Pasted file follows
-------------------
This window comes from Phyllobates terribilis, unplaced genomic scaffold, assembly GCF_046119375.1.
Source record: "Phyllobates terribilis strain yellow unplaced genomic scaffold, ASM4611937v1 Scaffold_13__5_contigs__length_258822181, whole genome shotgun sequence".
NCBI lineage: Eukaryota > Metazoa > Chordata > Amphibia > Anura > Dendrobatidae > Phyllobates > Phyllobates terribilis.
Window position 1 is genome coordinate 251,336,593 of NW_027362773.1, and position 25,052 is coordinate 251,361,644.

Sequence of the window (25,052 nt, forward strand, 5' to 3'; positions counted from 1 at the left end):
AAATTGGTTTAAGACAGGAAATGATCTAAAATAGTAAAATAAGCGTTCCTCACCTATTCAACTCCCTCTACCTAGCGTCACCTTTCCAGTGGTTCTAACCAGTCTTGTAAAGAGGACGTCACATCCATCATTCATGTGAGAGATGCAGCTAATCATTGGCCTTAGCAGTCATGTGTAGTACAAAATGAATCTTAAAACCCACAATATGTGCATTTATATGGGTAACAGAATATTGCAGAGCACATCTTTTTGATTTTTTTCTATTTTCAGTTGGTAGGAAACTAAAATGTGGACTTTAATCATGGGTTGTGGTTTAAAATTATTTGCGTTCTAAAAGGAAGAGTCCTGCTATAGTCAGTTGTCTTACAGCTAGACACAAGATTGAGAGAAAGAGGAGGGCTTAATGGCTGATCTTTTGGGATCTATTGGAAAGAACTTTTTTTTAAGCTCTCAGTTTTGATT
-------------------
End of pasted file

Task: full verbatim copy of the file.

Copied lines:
This window comes from Phyllobates terribilis, unplaced genomic scaffold, assembly GCF_046119375.1.
Source record: "Phyllobates terribilis strain yellow unplaced genomic scaffold, ASM4611937v1 Scaffold_13__5_contigs__length_258822181, whole genome shotgun sequence".
NCBI lineage: Eukaryota > Metazoa > Chordata > Amphibia > Anura > Dendrobatidae > Phyllobates > Phyllobates terribilis.
Window position 1 is genome coordinate 251,336,593 of NW_027362773.1, and position 25,052 is coordinate 251,361,644.

Sequence of the window (25,052 nt, forward strand, 5' to 3'; positions counted from 1 at the left end):
AAATTGGTTTAAGACAGGAAATGATCTAAAATAGTAAAATAAGCGTTCCTCACCTATTCAACTCCCTCTACCTAGCGTCACCTTTCCAGTGGTTCTAACCAGTCTTGTAAAGAGGACGTCACATCCATCATTCATGTGAGAGATGCAGCTAATCATTGGCCTTAGCAGTCATGTGTAGTACAAAATGAATCTTAAAACCCACAATATGTGCATTTATATGGGTAACAGAATATTGCAGAGCACATCTTTTTGATTTTTTTCTATTTTCAGTTGGTAGGAAACTAAAATGTGGACTTTAATCATGGGTTGTGGTTTAAAATTATTTGCGTTCTAAAAGGAAGAGTCCTGCTATAGTCAGTTGTCTTACAGCTAGACACAAGATTGAGAGAAAGAGGAGGGCTTAATGGCTGATCTTTTGGGATCTATTGGAAAGAACTTTTTTTTAAGCTCTCAGTTTTGATT